In my opinion, I didn’t think that so short after Ashton retired that his record would be broken. It kind of gives me validation in my training that I’ve gotten almost into that conversation and I’m right there with them. That’s just a huge step. The more work that I put in and the more competitions that I have, the more realistic that looks for me to get up there with the all-time greats.”
When Ashton retired, there were big shoes to fill. Now, how much bigger are Ashton’s shoes than yours?
“When I retired, I was at 8200 points. I didn’t really see anybody that could challenge that 9000-point barrier. I knew it would be a little bit until someone found another Ashton Eaton. That was one of the reasons I decided to come back. I saw those shoes were up there to fill. I felt that I had the talent to do so. I just had to actually put in the work this time around and know I had to do what I had to do…When you say how much bigger are his shoes than mine, so I recently went from a 12.5 to a 13 because for some reason my foot gets wider. I’m going to actually say that his shoes are probably a half size or maybe a size bigger than mine at this point. Mainly because of the fact of that mental toughness. I think I’m still working on that. It was something that I admired so much about Ashton Eaton. It was if he needed to do something, he went out and he did it. No matter what. There were no excuses. He was just like, ‘I want to get these points so I’m going to go out and run this’ or ‘I’m going to go out there and jump this.’ It didn’t matter. I think I’m still trying to get to that point in my career. I’m definitely a lot better than I have been in the past. I just have so much more room to grow in that area. That’s why he’s still a couple of steps up.”
Have any of the past greats reached out since this past weekend?
“Just having this wave of former decathletes like Trey Hardee, Dan O’Brien and Bryan Clay – all three of them reached out to me after the competition this past weekend to tell me how proud they were to have someone carry on this tradition that they set forth. It’s an honor for me. From the moment I step foot in this sport in 2011 in college, I had no idea what to expect. I always had heard of Trey Hardee, Dan O’Brien and Ashton Eaton so they were my role models and as someone who is so competitive at heart, I wanted to be like them and push my scores to get up next to them. The fact that I’ve passed a few and I’m getting so close to the others, I’m just honored. That’s the only word I can think of and I’m so blessed to have the path that they set for me to carry on this tradition.”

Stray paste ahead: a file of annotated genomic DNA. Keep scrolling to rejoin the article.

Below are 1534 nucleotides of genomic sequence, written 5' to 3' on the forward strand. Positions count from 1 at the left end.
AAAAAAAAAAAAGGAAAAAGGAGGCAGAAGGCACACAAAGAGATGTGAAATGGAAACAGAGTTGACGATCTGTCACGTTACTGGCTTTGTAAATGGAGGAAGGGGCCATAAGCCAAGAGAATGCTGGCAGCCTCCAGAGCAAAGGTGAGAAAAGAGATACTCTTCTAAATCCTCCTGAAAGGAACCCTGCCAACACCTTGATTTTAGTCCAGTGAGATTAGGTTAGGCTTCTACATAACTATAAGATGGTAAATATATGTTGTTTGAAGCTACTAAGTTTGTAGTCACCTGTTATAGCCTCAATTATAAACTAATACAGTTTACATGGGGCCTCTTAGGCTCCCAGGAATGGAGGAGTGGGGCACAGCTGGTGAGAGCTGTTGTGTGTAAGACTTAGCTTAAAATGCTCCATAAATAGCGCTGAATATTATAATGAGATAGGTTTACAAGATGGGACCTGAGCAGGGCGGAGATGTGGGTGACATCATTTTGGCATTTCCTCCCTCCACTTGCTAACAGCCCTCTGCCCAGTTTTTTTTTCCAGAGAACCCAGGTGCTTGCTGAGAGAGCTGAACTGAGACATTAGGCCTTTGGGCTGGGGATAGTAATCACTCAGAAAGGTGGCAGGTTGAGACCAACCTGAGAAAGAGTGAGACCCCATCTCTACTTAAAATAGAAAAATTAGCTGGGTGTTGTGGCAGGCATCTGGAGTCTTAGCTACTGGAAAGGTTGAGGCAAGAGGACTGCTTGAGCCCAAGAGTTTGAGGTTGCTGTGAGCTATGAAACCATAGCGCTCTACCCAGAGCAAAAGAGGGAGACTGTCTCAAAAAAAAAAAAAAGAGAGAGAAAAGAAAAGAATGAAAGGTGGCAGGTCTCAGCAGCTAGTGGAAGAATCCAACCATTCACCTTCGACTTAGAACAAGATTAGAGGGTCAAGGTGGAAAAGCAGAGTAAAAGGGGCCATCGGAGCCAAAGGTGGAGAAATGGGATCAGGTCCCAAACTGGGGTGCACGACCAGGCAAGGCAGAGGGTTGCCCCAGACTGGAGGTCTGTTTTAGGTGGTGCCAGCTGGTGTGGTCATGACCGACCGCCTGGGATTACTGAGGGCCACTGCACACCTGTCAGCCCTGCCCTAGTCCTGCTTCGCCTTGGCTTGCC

There has not been an American on the podium at a global outdoor championship since Ashton retired. After how this past weekend went, it’s not out of the question to be shooting for those medals.
“I was talking to Kyle and Zach about this. We finally have two and a half months before Worlds. We’re probably the only sport aside from us, the marathon and the 10K who needs that space to peak again. I’m really excited about what we can do. This gives us time to relax and it gives us time to re-focus and get our bodies ready to peak again. As crazy as this sounds, it doesn’t seem to me like I was peaking at the time of this competition. I had an oblique tear – a pretty significant 4cm x 2cm tear in my internal oblique three weeks ago. I had the MRI, I couldn’t even cough or sneeze. All of that hurt. After putting in so much work, I don’t know if that helped me. Who knows with that kind of stuff. Maybe it gave my body a rest or something like that. Either way, us getting this rest and this time to re-focus, it’s going to allow us to be our best at the right time so medals are obviously the goal for all of us. Me being able to lead them and attack it on our home soil with the crowd being incredible, I can’t wait. I’m super excited. My whole family is going to be there. My girlfriend is going to be there. My cousins will be there. Everybody. It will be awesome.”